It also has an electronically controlled air suspension system – which uses on-board sensors that feel the road ahead 1000 times a second and automatically adjusts the dampers at each corner of the car to ensure a more confident and comfortable ride.
Further enhancing stability and handling are a number of advanced and active aerodynamic features which smooth airflow to create class-leading levels of downforce. At the front, Emeya features the same active front grille first seen on the Eletre, hyper-SUV and an active air dam which automatically drops down to close off the gap between the front of the car and the road to increase efficiency. The idea behind that comes from the origin of 'ground effect' aerodynamics in Formula 1 racing, first pioneered by Colin Chapman's Team Lotus. So taking that idealogy, and bringing it to life in mass-producted EVs. The active front grille aids in two ways; reducing drag and increasing the car's efficiency (when closed) and cooling the batteries and the race-grade braking system (when open).
In addition there are eight ducts around the car, some of them quite subtle, some of them more overt, to pass air though the product and reduce the physical size of the car and make it more efficient, as well as digital side camera mirror systems similar to those used on the Honda e and Audi e-tron which offer better aerodynamics and less wind noise and aerodynamic drag, as well as improving vision in lower light and eliminating blind spots.
At the rear is an active diffuser inspired by motorsport and is influential in smoothing airflow under the car, while an industry-leading three stage active rear spoiler, which is more than 100mm wider than the Eletre’s and very large for a car of this category, offers an incredible net downforce of more than 215kg. It also balances drag on the car, creating a wonderfully engaging driving experience.
In fact, compared to the Eletre, Lotus has really pushed the driving capability of the Emeya to another level. The centre of gravity is lower so that it feels really planted, but it still delivers a class-leading balance of ride comfort, stability and driving performance.
While the Emeya offers a “broadly similar” range as the Eletre, which achieves 373 miles in entry-level and S guise and 304 miles in high-power R models, it’s 102kWh battery pack incorporates the latest generation cells, and is thinner and longer to enable that roof line. The model in the showroom however, was showing 214 miles with 90% range left…
Compared to conventional 400-volt systems, the 800-volt architecture allows drivers to add 93 miles in approximately five minutes, while an 18 minute charge will boost its range from 10 to 80 per cent.charge - that's if you can find a 350kW DC fast charger.
Inside the new Emeya
The first thing we noticed was the intelligent active door systems similar to those on the new BMW i7 but seen for the first time on a Lotus, and will automatically stop opening if anything's in the way.
The level of exquisite detail continues with another blade of light (incorporating a ‘ribbon of technology’ first seen in the Eletre hyper-SUV, providing the front passengers with a shared user interface) running round the occupants. Together with durable luxury materials (including repurposed cotton scraps to tick the sustainable box), an intelligent driver cockpit and intuitive infotainment system, it really is a nice place to find yourself in.
The ultra-thin winglets which flow into the centre of the dashboard are a subtle nod to founder Colin Chapman’s famous passion for reducing weight everywhere, while also highlighting the design team's attention to contemporary craftsmanship. From the knurled metal on all interior touchpoints to the exposed carbon fibre elements and swathes of leather everywhere, it’s a superb combination of refinement and opulence but also a gentle reminder of the brand's illustrious racing heritage and that this is a performance car.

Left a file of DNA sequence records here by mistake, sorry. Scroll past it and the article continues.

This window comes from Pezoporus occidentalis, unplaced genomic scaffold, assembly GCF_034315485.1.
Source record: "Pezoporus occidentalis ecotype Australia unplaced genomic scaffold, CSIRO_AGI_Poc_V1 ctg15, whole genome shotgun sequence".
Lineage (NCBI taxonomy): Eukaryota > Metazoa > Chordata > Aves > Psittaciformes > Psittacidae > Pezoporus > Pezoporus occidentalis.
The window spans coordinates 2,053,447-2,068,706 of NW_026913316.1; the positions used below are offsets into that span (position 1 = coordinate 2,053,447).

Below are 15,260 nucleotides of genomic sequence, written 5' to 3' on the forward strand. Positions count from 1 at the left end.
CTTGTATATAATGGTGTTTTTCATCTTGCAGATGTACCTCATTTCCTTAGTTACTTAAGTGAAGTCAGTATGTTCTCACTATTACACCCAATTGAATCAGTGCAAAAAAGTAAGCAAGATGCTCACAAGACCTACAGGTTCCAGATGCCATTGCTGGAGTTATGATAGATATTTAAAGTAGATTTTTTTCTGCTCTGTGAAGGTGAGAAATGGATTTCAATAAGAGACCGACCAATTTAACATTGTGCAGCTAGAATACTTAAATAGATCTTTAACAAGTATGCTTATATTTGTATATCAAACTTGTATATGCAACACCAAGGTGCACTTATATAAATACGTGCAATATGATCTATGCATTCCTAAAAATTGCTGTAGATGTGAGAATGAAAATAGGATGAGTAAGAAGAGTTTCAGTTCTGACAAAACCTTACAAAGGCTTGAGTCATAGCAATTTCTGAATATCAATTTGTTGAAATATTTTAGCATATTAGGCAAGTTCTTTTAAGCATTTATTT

We obviously didn’t get to experience the 55-inch projected augmented reality head-up display on the road but it combines real-time road information with navigation and Advanced Driver Assistance Systems (ADAS) data, displaying turn signals, obstacle warnings, lane departure, forward collision alerts and blind-spot monitoring. We did get to play around with the very intuitive large touchscreen however, and the graphics are impressively crisp and clear and there's zero lag.
Lotus has never really had to think about an audio system until recently, and it’s chosen to work with KEF UK – who interestingly has never worked with a car manufacturer before. It features their award-winning Uni-Q® speaker design and Uni-Core™ space-saving subwoofer enclosure, as well as Dolby Atmos-enabled 3D surround sound – first seen on the Eletre hyper-SUV. It won’t allow you to fine tune the sound to your own personal liking – Lotus were apparently keen to have just three sound modes – Source (the original sound), Stage (needs no explanation) and Spatial (a more immersive experience for all passengers). It’s a brave move when you’re not offering customers an artificial engine sound – which personally we feel provides a more visceral experience but Lotus were keen to keep things simple. That said we listened to a few Rudimental tracks at high volume and the system offered stunning clarity, refined detail and balance – our only criticism was that it lacked some punch.
The Emeya debuts with a four-seat layout with rear bucket seats although we did overhear talk of a four plus one at a later date. Leg and head room for all passengers, together with comfort levels felt very similar to the BMW i7 and there's a screen that separates the passengers at the back. There is a small frunk (not yet fitted in the pre-production model we saw) which will sit in front of all the electric motor gubbins, the boot looked reasonable enough – long although shallow, but had separate cable storage. In addition we spied a retractable tow which electronically deployed at the press of the button – presumably it will be suitable for loads of up to 2250kg as offered by the Eletre.